A second Stillman, he of HHS, signs off







Described as a man of integrity and commitment to public service—and a
stickler for detail—Neil Stillman retired this month as deputy assistant secretary
for IRM at the Health and Human Services Department amid accolades from friends and
co-workers.


He worked 34 years for the federal government, including stints with the Air Force and
Defense Intelligence Agency.


At a luncheon at Fort McNair in Washington, colleagues praised Stillman’s career
accomplishments.


Betty James Duke, deputy assistant secretary for administration at the Social Security
Administration, called Stillman the “best-rganized guy I’ve ever known. You
never saw him without his time planner.” That meant, she said, he never forgot an
assignment or order he had given and was relentless in following up.


Duke praised what she called Stillman’s splendid commitment to public service and
deemed him a national treasure.


Current and retired officials pointed out some of Stillman’s professional
accomplishments. Renato DiPentima, former systems chief at SSA and now an executive at SRA
International Inc. of Arlington, Va., noted Stillman’s role in turning around
information technology at SSA.


Frank McDonough, deputy assistant administrator for intergovernmental solutions at the
General Services Administration, recalled that Stillman wrote the first plan to recompete
the then-aging FTS contract back when rotary phones were still found on many government
desks.


He also noted Stillman’s long involvement in the Federation of Government
Information Processing Councils, of which he was president until last July. Stillman was
also active in the Chief Information Officers Council, where he vigorously championed
adoption of a governmentwide standard IT architecture.


Stillman’s most recent boss, assistant secretary for administration John Callahan,
read a letter from HHS Secretary Donna Shalala praising Stillman for advocating
governmentwide e-mail, readying the department to use the recently awarded FTS 2001
contracts and overseeing HHS’ program to prepare for 2000.


Colleagues also warmly poked fun at Stillman, known for his three-piece suits and his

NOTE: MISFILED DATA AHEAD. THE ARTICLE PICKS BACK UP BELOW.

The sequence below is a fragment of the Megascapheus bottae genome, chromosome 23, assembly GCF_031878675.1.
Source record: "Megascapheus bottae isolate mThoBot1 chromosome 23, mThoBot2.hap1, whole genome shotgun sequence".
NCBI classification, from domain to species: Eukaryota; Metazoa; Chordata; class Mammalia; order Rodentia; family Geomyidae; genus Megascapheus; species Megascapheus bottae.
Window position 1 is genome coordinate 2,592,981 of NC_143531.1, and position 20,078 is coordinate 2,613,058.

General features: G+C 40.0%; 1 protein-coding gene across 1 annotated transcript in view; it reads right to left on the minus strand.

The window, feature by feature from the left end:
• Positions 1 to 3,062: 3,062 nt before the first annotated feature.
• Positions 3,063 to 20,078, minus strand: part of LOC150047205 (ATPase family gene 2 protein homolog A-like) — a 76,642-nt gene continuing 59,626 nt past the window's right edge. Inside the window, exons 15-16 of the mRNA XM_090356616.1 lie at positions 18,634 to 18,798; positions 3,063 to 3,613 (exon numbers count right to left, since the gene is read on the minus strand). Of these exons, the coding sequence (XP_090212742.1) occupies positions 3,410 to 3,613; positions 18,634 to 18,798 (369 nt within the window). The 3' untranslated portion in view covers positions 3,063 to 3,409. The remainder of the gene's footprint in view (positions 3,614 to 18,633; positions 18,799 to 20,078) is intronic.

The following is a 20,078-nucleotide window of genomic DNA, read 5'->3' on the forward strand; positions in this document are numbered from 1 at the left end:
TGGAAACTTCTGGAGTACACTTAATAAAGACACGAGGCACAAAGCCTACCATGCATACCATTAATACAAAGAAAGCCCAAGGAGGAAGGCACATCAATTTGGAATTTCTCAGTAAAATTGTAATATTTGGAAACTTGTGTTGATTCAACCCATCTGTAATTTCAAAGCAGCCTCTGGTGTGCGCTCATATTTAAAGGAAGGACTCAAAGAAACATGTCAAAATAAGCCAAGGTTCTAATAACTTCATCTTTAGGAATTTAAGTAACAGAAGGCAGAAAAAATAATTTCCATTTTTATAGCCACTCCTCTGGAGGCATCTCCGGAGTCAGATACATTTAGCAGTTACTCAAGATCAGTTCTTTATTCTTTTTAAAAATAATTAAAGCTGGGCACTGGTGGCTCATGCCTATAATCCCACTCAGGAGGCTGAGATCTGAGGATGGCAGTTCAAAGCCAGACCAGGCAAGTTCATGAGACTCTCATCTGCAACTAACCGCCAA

determined pursuit of golf.


“You got this job so HHS would be immune from Rona,” said Mike Carleton,
deputy director of the office of IRM, referring to Stillman’s wife.


Rona Stillman recently retired as chief scientist for computers and telecommunications
in the General Accounting Office’s Accounting and Information Management Division.
She is famous for her laserlike critiques of agency IT shortcomings [GCN, May 3, Page 62].


“It’s thrilling to pull even a small transgression with someone so
straitlaced and by-the-book,” Carleton said, threatening to violate government
records regulations by publicizing “the one memo Neil would most regret going into
the National Archives.” Then he handed Stillman a glass jar stuffed with shredded
paper.


Carleton described Stillman as “an unflappable boss who taught me to know which
conflicts to win, which to mediate and which to stay out of.”


McDonough referred to Rona and Neil Stillman’s well-known devotion to one another.
“They were high school sweethearts, got their Ph.D.s together and retire
together,” he said. He described how they would often sit together in the front row
at various conferences they attended. “They were the closest couple in the federal IT
community.”


Stillman, after briefly commenting on his own career and thanking his HHS colleagues,
devoted most of his remarks to his wife.


“We think alike; we finish each other’s sentences, and we even complete each
other’s thoughts,” he said. He described the time, early in their careers, when
they had side-by-side desks for seven years at the Air Development Center at Rome Air
Force Base, N.Y.


“We spent 24 hours a day together. We loved it then, have missed it since and are
looking forward to 24 hours together” in retirement, he said.  


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